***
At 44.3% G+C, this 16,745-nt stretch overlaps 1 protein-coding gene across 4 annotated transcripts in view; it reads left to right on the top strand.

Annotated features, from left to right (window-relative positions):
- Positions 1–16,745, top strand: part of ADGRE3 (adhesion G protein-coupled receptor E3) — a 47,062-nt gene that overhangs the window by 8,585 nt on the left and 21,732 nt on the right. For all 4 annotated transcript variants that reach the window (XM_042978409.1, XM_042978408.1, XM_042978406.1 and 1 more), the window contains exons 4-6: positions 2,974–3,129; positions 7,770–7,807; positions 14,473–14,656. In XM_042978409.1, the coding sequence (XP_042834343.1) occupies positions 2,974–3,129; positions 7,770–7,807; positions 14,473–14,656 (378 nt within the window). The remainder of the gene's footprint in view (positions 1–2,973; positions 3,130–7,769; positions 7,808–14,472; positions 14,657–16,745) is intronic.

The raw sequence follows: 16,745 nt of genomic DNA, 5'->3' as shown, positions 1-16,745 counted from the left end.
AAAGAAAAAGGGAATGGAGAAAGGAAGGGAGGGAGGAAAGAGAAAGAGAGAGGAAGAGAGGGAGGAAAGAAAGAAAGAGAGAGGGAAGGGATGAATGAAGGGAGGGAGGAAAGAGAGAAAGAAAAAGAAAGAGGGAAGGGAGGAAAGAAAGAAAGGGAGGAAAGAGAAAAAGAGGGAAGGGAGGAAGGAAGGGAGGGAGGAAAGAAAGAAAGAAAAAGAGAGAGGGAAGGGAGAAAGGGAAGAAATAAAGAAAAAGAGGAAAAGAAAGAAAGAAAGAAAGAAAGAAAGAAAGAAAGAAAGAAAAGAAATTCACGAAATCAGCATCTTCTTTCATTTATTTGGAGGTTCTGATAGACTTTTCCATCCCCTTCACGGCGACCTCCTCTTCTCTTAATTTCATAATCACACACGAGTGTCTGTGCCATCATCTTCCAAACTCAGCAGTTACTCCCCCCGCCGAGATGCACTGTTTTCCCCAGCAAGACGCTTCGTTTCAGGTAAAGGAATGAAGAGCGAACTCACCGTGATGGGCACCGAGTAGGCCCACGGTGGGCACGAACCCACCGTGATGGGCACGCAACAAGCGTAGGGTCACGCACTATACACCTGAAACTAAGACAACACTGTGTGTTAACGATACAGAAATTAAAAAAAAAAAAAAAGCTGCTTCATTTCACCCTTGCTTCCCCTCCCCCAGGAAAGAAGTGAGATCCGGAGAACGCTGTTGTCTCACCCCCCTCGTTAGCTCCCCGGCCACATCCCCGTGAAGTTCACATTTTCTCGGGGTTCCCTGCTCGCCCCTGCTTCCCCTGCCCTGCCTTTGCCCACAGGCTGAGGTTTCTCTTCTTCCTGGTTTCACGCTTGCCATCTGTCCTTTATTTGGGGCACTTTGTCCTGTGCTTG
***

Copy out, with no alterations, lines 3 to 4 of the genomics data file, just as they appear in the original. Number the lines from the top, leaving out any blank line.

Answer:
- Positions 1–16,745, top strand: part of ADGRE3 (adhesion G protein-coupled receptor E3) — a 47,062-nt gene that overhangs the window by 8,585 nt on the left and 21,732 nt on the right. For all 4 annotated transcript variants that reach the window (XM_042978409.1, XM_042978408.1, XM_042978406.1 and 1 more), the window contains exons 4-6: positions 2,974–3,129; positions 7,770–7,807; positions 14,473–14,656. In XM_042978409.1, the coding sequence (XP_042834343.1) occupies positions 2,974–3,129; positions 7,770–7,807; positions 14,473–14,656 (378 nt within the window). The remainder of the gene's footprint in view (positions 1–2,973; positions 3,130–7,769; positions 7,808–14,472; positions 14,657–16,745) is intronic.

The raw sequence follows: 16,745 nt of genomic DNA, 5'->3' as shown, positions 1-16,745 counted from the left end.